# Relaxed Mumford-Shah regularization#

In this tutorial we will use a relaxed Mumford-Shah (rMS) functional 1 as regularization, which has the following form:

$\text{rMS}(x) = \min (\alpha\Vert x\Vert_2^2, \kappa).$

Its corresponding proximal operator is given by

$\begin{split}\text{prox}_{\tau \text{rMS}}(x) = \begin{cases} \frac{1}{1+2\tau \alpha}x & \text{ if } & \vert x\vert \leq \sqrt{\frac{\kappa}{\alpha}(1 + 2\tau \alpha)} \\ \kappa & \text{ else } \end{cases}.\end{split}$

rMS is a combination of Tikhonov and TV regularization. Once the rMS hits a certain threshold, the solution will be allowed to jump due to the constant penalty $$\kappa$$, and below this value rMS will be smooth due to Tikhonov regularization. We show three denoising examples: one example that is well-suited for TV regularization and two examples where rMS outperforms TV and Tikhonov regularization, modeled after the experiments in 2.

References

1

Strekalovskiy, E., and D. Cremers, 2014, Real-time minimization of the piecewise smooth Mumford-Shah functional: European Conference on Computer Vision, 127–141

2

Kadu, A., and Kumar, R. and van Leeuwen, Tristan. Full-waveform inversion with Mumford-Shah regularization. SEG International Exposition and Annual Meeting, SEG-2018-2997224

import numpy as np
import matplotlib.pyplot as plt
import pylops
import pyproximal

np.random.seed(1)


We start with a simple model with two jumps that is well-suited for TV regularization

# Create noisy data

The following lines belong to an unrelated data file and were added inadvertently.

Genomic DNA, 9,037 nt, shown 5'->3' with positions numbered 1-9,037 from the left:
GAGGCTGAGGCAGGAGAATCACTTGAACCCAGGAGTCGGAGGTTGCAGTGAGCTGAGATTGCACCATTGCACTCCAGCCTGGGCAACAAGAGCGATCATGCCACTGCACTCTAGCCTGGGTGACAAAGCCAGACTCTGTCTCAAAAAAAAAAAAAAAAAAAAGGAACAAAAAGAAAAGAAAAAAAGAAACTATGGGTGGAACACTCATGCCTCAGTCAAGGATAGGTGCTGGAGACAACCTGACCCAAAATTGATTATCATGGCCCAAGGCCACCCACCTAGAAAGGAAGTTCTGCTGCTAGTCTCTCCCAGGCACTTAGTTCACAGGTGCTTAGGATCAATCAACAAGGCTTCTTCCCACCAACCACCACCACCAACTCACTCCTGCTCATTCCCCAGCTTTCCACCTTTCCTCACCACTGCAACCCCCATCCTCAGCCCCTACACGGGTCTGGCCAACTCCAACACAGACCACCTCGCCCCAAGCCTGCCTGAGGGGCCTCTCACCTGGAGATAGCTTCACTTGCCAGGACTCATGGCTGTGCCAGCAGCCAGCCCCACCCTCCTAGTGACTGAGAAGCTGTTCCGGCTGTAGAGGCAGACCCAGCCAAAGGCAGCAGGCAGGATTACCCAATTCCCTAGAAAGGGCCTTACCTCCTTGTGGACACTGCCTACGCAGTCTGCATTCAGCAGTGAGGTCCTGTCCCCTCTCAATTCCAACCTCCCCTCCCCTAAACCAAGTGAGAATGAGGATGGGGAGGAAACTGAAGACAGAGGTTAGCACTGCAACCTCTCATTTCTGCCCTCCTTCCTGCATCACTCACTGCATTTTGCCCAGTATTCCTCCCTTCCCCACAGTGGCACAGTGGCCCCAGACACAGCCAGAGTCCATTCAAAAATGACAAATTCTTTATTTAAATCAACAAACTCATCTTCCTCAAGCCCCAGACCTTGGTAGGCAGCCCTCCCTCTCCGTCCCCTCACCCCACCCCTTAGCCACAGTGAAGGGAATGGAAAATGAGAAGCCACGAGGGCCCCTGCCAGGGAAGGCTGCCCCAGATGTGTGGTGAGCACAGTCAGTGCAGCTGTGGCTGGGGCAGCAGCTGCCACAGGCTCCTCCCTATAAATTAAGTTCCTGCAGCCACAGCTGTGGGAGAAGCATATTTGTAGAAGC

nx = 101
idx_jump1 = nx // 3
idx_jump2 = 3 * nx // 4
x = np.zeros(nx)
x[:idx_jump1] = 2
x[idx_jump1:idx_jump2] = 5
n = np.random.normal(0, 0.5, nx)
y = x + n

# Plot the model and the noisy data
fig, axs = plt.subplots(1, 1, figsize=(6, 5))
axs.plot(x, label='True model')
axs.plot(y, label='Noisy model')
axs.legend()
plt.tight_layout()


For both rMS and TV regularizations we use the Linearized ADMM, whilst for Tikhonov regularization we use LSQR

# Define functionals
l2 = pyproximal.proximal.L2(b=y)
l1 = pyproximal.proximal.L1(sigma=5.)
Dop = pylops.FirstDerivative(nx, edge=True, kind='backward')

# TV
L = np.real((Dop.H * Dop).eigs(neigs=1, which='LM')[0])
tau = 1.
mu = 0.99 * tau / L
xTV, _ = pyproximal.optimization.primal.LinearizedADMM(l2, l1, Dop, tau=tau, mu=mu,
x0=np.zeros_like(x), niter=200)

# rMS
sigma = 1e5
kappa = 1e0
ms_relaxed = pyproximal.proximal.RelaxedMumfordShah(sigma=sigma, kappa=kappa)
tau = 1.
mu = tau / L
xrMS, _ = pyproximal.optimization.primal.LinearizedADMM(l2, ms_relaxed, Dop, tau=tau, mu=mu,
x0=np.zeros_like(x), niter=200)

# Tikhonov
xTikhonov = pylops.optimization.leastsquares.regularized_inversion(Op=pylops.Identity(nx),
Regs=[Dop, ], y=y,
epsRs=[6e0, ])[0]

# Plot the results
fig, axs = plt.subplots(1, 1, figsize=(6, 5))
axs.plot(x, label='True', linewidth=4, color='k')
axs.plot(y, '--', label='Noisy', linewidth=2, color='y')
axs.plot(xTV, label='TV')
axs.plot(xrMS, label='rMS')
axs.plot(xTikhonov, label='Tikhonov')
axs.legend()
plt.tight_layout()


Next, we consider an example where we replace the first jump with a slope. As we will see, TV can not deal with this type of structure since a linear increase will greatly increase the TV norm, and instead TV will make a staircase. rMS, on the other hand, can reconstruct the model with high accuracy.

nx = 101